Now, on to the bullet recording sessions. The goal was to have a bullet traveling less than 900 feet per second. It needs to be subsonic and slow (for a bullet) with enough force to make a decent noise when hitting it’s target. Richard researched what he thought we would need and built the ammo himself with soft metal slugs and just enough gunpowder to make it go the right speed. During one of the M60 sessions we tested some bullet impacts into a refrigerator with a Glock 22 and regular off the shelf 40 caliber ammo. As you can hear the bullet travels fast and the gun tail can be heard in the bullet impact even though he was shooting from 150 feet away. Even when the sound is played back at a speed of 35% of normal, the “bang” is still very loud.

The next week we traveled back to the gravel pit and tested the Glock 22 with a supressor and the 40 caliber ammo that Richard had made. I bought along a dead iMac, solid steel plate, oven pans and some windows to use as targets.
I was cautious about where to place the microphones as I did not know how much or how far any debris would fly. I placed a MKH-8040 and a MKH-416 on the left side of the target around 10 feet away with the MKH-8040 closer in. I placed the MKH-8040ST setup to the right of the target a little higher off the ground and the same distance away as the others. I wanted to get the stereo pass by of the bullet along with the impact. I also had a AT-835ST setup near Richard to get the suppressed shot sound just in case. I had the channels so why not. The suppressed gun shot sounds nothing like you hear in the movies or TV, it sounds like a muted firecracker. After a few takes I moved the microphones slightly closer.

Shooting this gun with the slower bullet and a suppressor was a challenge at times for Richard. He was aiming dead on the target (he is a very good shot I must say) but the bullet would veer off course because of it’s weight and slow speed. He really tried his best to hit with accuracy but sometimes the bullet went low or high. Actually, it was really OK because with the frozen ground I was able to get some great richochets.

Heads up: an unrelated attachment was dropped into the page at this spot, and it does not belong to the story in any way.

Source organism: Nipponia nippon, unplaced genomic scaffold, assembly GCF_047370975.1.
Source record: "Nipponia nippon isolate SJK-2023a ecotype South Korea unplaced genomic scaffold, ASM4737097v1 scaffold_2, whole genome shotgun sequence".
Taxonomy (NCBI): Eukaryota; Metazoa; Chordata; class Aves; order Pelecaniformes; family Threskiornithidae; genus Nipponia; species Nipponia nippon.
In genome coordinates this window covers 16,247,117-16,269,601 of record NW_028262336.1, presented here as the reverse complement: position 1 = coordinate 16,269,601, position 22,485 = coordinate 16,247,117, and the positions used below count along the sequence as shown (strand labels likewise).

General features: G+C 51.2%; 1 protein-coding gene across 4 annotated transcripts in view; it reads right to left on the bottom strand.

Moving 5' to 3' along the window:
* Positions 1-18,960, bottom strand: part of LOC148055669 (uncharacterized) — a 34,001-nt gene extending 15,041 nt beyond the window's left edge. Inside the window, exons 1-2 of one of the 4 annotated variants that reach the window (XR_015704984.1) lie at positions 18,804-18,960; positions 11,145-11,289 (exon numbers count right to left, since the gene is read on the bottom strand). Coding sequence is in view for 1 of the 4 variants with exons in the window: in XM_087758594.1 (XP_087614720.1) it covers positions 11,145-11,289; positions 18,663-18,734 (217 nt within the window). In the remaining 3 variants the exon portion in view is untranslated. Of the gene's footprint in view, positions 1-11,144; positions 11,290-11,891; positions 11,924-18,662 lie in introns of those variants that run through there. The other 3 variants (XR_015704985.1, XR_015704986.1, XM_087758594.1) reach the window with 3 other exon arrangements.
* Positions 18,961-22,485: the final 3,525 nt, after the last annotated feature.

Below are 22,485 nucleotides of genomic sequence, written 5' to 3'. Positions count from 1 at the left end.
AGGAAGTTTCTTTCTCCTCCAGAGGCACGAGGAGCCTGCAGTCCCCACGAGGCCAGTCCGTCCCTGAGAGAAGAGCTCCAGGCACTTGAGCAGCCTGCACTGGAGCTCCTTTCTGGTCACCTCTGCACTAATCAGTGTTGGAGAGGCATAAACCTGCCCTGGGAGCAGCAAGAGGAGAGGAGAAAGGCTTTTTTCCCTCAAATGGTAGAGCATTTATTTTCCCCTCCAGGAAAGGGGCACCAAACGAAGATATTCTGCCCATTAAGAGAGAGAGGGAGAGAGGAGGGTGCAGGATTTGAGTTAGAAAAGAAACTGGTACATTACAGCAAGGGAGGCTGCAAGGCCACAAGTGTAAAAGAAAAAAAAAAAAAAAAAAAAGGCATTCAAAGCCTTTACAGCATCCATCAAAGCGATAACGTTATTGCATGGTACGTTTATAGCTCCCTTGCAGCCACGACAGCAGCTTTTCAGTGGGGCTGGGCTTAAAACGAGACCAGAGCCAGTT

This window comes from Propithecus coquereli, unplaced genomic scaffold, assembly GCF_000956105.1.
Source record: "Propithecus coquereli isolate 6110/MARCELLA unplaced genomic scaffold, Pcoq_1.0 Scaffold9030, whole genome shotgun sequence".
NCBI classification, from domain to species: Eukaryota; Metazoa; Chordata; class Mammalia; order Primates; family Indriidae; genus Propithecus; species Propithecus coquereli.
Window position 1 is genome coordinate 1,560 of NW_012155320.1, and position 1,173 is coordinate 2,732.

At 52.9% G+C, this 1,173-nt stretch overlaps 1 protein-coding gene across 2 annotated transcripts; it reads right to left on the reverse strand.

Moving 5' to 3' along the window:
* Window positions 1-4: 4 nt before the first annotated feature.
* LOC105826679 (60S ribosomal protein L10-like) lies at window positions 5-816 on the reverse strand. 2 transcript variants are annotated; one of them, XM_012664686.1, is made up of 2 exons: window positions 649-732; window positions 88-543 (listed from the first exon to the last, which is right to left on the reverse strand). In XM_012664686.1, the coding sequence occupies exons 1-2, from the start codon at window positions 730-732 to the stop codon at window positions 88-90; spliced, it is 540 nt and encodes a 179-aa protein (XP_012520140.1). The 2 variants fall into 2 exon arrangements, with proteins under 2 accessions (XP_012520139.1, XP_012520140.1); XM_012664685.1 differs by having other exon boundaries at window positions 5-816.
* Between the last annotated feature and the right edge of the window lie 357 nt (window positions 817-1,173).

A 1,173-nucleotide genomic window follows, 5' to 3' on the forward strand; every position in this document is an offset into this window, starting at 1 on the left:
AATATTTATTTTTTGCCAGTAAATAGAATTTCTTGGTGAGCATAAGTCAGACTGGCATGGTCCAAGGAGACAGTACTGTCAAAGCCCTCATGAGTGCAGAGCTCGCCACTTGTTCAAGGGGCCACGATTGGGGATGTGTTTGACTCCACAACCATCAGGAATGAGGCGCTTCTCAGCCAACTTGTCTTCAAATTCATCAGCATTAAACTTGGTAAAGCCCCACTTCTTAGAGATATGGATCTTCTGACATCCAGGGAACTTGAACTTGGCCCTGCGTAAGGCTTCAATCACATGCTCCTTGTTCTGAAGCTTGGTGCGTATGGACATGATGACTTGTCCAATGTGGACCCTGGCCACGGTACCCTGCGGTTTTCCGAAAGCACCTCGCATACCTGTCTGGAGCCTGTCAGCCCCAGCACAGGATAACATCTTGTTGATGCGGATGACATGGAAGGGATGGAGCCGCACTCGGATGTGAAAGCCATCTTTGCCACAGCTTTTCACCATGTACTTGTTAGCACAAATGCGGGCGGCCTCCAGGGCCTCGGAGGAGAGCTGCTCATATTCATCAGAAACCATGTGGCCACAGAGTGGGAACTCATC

I wish the glass impacts came out better but the glass was double paned and the bullet just punctured the glass and there was no shatter. I am going to bring some of the left over single pane glass windows from the recording of Ultimate Glass to the next session and hope for some epic breaking.
I was very happy with the steel plate and oven pan sounds. The steel plate was loud and piercing while the oven pan was a dull metal whack type of sound. I did place the oven pan in front of the steel plate to get a more complex combination of metal sounds and this worked quite well.
I was also pleased with the iMac sounds. As Richard slowly chipped away at the soon to be more dysfuntional iMac the sounds became more diverse and the parts started to fly off the computer and land everywhere. After recording we fished out the bullet remains from the inside of the iMac. They were so soft that the interior metal parts of the computer were stopping the bullets in their tracks.

I have many bullet recording sessions planned this coming summer including long range pass bys with a high powered suppressed sniper rifle. I hope to get the recording done sometime time before the Mayan calender ends later this year.

Disclaimer and advice:
Recording guns is very dangerous. Recording bullet impacts and pass bys should be taken very seriously and done with the help of a professional weapons handler. Please do not try this at home or without the proper instruction and training.

Insane Ice Cracks

Seems I just can’t stop. I’m obsessed with getting some wicked cool, ultimate insane over the top ice cracks and today was a good day. The last few nights it’s been 20 degrees or lower and this makes for some ice to grow on the lakes around North Idaho. At 8 AM this morning I dragged my ass out of bed and suited up for a cold recording session out in the middle of Round Lake. The sun was in and out of the clouds and the lake was rockin’ as I stood quietly next to the Sennheiser MKH-8040ST. Not a soul was around which is just the way I like it. After a hour or so of deeper cracks a few big ones let go. One of them was right under my feet as you can hear in the demo. It startled me a little but I had my ice shoes on so I did not fall over.

Ice Recording Insane

The wildlife were very disturbed by my presence this morning and the ravens and crows were going nuts. A few geese flew over and there were some hawk screeches (you can hear one faintly in the demo) The trains were quiet so i was really excited to see what I could get. Some of the cracks circled me in surround (wish I had that kind of setup today) and I could hear them start at one end and end up on the other side where there is open water at the outlet.